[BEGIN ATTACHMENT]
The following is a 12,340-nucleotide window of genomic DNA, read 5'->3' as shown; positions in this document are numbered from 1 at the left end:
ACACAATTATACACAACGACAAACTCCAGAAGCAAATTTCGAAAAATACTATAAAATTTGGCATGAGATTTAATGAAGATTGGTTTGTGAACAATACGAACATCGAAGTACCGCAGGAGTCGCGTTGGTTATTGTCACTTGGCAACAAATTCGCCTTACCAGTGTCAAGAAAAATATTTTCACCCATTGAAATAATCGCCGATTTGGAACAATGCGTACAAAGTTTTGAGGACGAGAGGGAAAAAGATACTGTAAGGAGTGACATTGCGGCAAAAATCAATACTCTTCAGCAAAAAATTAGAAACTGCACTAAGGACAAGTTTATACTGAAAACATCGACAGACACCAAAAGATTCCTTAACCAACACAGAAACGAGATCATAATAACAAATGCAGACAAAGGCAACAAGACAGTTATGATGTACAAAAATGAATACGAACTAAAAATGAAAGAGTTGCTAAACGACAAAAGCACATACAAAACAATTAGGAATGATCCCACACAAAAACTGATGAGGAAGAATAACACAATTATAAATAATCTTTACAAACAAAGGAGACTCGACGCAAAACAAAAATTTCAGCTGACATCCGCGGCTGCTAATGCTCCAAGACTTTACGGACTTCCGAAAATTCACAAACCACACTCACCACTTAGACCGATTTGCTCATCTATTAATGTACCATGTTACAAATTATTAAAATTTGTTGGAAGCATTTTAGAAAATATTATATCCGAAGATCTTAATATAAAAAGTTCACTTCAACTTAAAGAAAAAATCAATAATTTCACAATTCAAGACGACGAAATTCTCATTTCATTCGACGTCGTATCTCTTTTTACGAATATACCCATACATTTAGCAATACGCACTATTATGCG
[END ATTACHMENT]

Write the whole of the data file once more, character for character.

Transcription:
The following is a 12,340-nucleotide window of genomic DNA, read 5'->3' as shown; positions in this document are numbered from 1 at the left end:
ACACAATTATACACAACGACAAACTCCAGAAGCAAATTTCGAAAAATACTATAAAATTTGGCATGAGATTTAATGAAGATTGGTTTGTGAACAATACGAACATCGAAGTACCGCAGGAGTCGCGTTGGTTATTGTCACTTGGCAACAAATTCGCCTTACCAGTGTCAAGAAAAATATTTTCACCCATTGAAATAATCGCCGATTTGGAACAATGCGTACAAAGTTTTGAGGACGAGAGGGAAAAAGATACTGTAAGGAGTGACATTGCGGCAAAAATCAATACTCTTCAGCAAAAAATTAGAAACTGCACTAAGGACAAGTTTATACTGAAAACATCGACAGACACCAAAAGATTCCTTAACCAACACAGAAACGAGATCATAATAACAAATGCAGACAAAGGCAACAAGACAGTTATGATGTACAAAAATGAATACGAACTAAAAATGAAAGAGTTGCTAAACGACAAAAGCACATACAAAACAATTAGGAATGATCCCACACAAAAACTGATGAGGAAGAATAACACAATTATAAATAATCTTTACAAACAAAGGAGACTCGACGCAAAACAAAAATTTCAGCTGACATCCGCGGCTGCTAATGCTCCAAGACTTTACGGACTTCCGAAAATTCACAAACCACACTCACCACTTAGACCGATTTGCTCATCTATTAATGTACCATGTTACAAATTATTAAAATTTGTTGGAAGCATTTTAGAAAATATTATATCCGAAGATCTTAATATAAAAAGTTCACTTCAACTTAAAGAAAAAATCAATAATTTCACAATTCAAGACGACGAAATTCTCATTTCATTCGACGTCGTATCTCTTTTTACGAATATACCCATACATTTAGCAATACGCACTATTATGCG